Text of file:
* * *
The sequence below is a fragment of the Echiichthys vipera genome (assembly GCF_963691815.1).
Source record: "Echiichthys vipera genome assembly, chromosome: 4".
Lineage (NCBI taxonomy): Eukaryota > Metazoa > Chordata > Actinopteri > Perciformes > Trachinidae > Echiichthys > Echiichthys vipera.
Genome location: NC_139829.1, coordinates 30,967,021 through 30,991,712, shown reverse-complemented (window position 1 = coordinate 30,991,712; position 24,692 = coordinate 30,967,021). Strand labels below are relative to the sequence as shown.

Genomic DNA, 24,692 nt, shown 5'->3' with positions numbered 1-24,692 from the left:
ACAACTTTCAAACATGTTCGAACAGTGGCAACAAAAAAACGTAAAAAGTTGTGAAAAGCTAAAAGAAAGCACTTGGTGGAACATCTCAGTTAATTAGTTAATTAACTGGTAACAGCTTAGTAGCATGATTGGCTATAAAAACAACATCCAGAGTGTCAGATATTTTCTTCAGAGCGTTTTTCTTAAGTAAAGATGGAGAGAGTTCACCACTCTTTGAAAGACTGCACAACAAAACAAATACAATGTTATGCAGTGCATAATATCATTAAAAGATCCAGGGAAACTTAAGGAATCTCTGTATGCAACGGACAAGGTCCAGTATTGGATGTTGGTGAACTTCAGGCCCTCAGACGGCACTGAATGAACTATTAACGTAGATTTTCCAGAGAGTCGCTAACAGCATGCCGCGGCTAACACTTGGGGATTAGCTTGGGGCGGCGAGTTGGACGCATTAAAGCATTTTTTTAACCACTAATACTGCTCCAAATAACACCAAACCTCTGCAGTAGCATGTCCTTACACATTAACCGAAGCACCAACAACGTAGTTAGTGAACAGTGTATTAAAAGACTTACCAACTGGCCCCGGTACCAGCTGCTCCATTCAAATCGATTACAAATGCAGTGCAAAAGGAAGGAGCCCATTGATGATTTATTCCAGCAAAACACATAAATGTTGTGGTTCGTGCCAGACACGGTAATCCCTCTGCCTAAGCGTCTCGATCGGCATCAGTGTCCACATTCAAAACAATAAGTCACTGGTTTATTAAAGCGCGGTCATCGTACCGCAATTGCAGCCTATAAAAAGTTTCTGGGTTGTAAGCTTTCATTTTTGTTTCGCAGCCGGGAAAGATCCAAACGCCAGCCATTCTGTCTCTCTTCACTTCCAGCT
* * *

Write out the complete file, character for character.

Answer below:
The sequence below is a fragment of the Echiichthys vipera genome (assembly GCF_963691815.1).
Source record: "Echiichthys vipera genome assembly, chromosome: 4".
Lineage (NCBI taxonomy): Eukaryota > Metazoa > Chordata > Actinopteri > Perciformes > Trachinidae > Echiichthys > Echiichthys vipera.
Genome location: NC_139829.1, coordinates 30,967,021 through 30,991,712, shown reverse-complemented (window position 1 = coordinate 30,991,712; position 24,692 = coordinate 30,967,021). Strand labels below are relative to the sequence as shown.

Genomic DNA, 24,692 nt, shown 5'->3' with positions numbered 1-24,692 from the left:
ACAACTTTCAAACATGTTCGAACAGTGGCAACAAAAAAACGTAAAAAGTTGTGAAAAGCTAAAAGAAAGCACTTGGTGGAACATCTCAGTTAATTAGTTAATTAACTGGTAACAGCTTAGTAGCATGATTGGCTATAAAAACAACATCCAGAGTGTCAGATATTTTCTTCAGAGCGTTTTTCTTAAGTAAAGATGGAGAGAGTTCACCACTCTTTGAAAGACTGCACAACAAAACAAATACAATGTTATGCAGTGCATAATATCATTAAAAGATCCAGGGAAACTTAAGGAATCTCTGTATGCAACGGACAAGGTCCAGTATTGGATGTTGGTGAACTTCAGGCCCTCAGACGGCACTGAATGAACTATTAACGTAGATTTTCCAGAGAGTCGCTAACAGCATGCCGCGGCTAACACTTGGGGATTAGCTTGGGGCGGCGAGTTGGACGCATTAAAGCATTTTTTTAACCACTAATACTGCTCCAAATAACACCAAACCTCTGCAGTAGCATGTCCTTACACATTAACCGAAGCACCAACAACGTAGTTAGTGAACAGTGTATTAAAAGACTTACCAACTGGCCCCGGTACCAGCTGCTCCATTCAAATCGATTACAAATGCAGTGCAAAAGGAAGGAGCCCATTGATGATTTATTCCAGCAAAACACATAAATGTTGTGGTTCGTGCCAGACACGGTAATCCCTCTGCCTAAGCGTCTCGATCGGCATCAGTGTCCACATTCAAAACAATAAGTCACTGGTTTATTAAAGCGCGGTCATCGTACCGCAATTGCAGCCTATAAAAAGTTTCTGGGTTGTAAGCTTTCATTTTTGTTTCGCAGCCGGGAAAGATCCAAACGCCAGCCATTCTGTCTCTCTTCACTTCCAGCT